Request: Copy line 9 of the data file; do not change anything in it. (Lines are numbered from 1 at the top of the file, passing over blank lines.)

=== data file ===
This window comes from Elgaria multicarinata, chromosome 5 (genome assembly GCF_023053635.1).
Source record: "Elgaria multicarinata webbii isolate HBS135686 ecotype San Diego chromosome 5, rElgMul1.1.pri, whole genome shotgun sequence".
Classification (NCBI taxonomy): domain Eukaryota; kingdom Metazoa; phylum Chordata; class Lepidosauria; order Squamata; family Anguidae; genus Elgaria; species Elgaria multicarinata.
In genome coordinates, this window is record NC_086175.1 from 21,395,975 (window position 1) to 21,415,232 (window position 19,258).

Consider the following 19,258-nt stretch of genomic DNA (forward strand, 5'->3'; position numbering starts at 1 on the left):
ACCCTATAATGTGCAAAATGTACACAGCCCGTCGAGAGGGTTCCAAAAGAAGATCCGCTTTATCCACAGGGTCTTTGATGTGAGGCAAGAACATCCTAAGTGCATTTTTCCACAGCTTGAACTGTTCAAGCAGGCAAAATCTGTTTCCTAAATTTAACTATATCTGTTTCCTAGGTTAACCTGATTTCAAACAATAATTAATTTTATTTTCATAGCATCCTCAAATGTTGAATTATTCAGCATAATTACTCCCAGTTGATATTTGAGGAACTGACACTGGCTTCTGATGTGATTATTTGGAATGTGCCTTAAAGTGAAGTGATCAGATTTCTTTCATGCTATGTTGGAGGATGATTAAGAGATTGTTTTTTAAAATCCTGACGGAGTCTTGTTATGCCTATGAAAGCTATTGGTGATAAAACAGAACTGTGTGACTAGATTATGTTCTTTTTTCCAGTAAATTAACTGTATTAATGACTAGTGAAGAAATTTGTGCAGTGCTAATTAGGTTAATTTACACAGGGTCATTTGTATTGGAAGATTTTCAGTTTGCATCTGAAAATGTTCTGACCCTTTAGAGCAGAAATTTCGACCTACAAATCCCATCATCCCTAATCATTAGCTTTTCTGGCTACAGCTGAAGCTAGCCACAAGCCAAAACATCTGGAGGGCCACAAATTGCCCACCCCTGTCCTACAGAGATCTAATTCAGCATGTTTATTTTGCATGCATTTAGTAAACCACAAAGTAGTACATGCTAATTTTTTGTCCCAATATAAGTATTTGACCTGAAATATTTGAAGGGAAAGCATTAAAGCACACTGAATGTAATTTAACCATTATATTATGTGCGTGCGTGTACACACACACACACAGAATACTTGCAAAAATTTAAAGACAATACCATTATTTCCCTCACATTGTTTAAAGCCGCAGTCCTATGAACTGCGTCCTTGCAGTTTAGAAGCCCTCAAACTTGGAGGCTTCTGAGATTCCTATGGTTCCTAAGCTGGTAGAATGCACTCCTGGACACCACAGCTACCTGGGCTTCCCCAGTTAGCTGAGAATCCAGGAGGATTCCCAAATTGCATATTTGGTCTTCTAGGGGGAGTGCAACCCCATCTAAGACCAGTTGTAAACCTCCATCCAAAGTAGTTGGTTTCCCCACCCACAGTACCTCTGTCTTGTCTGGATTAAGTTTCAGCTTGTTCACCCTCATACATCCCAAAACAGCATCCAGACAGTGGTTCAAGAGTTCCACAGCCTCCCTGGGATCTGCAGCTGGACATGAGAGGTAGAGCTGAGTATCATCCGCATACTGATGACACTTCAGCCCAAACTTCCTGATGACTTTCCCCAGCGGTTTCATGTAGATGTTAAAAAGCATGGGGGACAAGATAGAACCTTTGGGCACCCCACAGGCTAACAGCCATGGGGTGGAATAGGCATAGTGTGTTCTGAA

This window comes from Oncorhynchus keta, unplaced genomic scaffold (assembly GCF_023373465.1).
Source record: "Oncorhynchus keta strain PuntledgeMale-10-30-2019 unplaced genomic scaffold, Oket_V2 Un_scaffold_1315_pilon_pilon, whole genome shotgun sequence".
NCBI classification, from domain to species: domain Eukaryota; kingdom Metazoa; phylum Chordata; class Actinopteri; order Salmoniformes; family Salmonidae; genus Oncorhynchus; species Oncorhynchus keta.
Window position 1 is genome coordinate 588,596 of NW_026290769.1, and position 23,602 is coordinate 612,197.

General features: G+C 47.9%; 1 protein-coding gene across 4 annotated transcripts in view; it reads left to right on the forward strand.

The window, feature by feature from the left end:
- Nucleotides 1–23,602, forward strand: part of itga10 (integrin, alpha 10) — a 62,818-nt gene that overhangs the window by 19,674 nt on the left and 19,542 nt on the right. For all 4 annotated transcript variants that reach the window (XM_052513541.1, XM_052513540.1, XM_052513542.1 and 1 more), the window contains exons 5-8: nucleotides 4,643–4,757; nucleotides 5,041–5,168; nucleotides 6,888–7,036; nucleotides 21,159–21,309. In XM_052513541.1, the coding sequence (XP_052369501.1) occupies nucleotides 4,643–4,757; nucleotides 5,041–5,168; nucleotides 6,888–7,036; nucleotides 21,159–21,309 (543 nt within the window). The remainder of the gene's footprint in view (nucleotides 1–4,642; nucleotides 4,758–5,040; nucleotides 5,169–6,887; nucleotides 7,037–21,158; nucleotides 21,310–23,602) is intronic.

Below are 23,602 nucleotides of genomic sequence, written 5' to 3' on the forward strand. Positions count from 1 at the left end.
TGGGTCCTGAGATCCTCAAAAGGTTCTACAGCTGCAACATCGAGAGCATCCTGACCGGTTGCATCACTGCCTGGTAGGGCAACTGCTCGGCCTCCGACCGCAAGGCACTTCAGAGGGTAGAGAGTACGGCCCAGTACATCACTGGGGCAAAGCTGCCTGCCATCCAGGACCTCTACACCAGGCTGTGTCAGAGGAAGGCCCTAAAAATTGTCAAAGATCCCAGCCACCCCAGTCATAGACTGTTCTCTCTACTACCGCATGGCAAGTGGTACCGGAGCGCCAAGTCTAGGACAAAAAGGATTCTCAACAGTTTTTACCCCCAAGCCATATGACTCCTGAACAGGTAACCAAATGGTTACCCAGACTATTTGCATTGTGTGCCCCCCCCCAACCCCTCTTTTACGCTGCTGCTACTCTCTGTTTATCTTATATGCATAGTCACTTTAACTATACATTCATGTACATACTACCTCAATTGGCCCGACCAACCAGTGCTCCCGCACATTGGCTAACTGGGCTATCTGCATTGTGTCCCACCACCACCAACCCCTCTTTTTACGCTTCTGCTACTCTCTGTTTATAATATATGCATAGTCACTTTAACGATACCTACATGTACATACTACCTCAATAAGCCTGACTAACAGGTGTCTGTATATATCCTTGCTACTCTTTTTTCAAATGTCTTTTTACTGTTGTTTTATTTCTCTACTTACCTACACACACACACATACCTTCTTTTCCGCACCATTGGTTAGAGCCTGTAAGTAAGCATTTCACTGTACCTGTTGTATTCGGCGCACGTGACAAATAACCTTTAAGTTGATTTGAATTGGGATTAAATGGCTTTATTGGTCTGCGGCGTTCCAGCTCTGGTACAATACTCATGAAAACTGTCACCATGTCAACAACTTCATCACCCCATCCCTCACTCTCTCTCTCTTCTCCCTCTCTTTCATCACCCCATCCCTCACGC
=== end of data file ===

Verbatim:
NCBI classification, from domain to species: domain Eukaryota; kingdom Metazoa; phylum Chordata; class Actinopteri; order Salmoniformes; family Salmonidae; genus Oncorhynchus; species Oncorhynchus keta.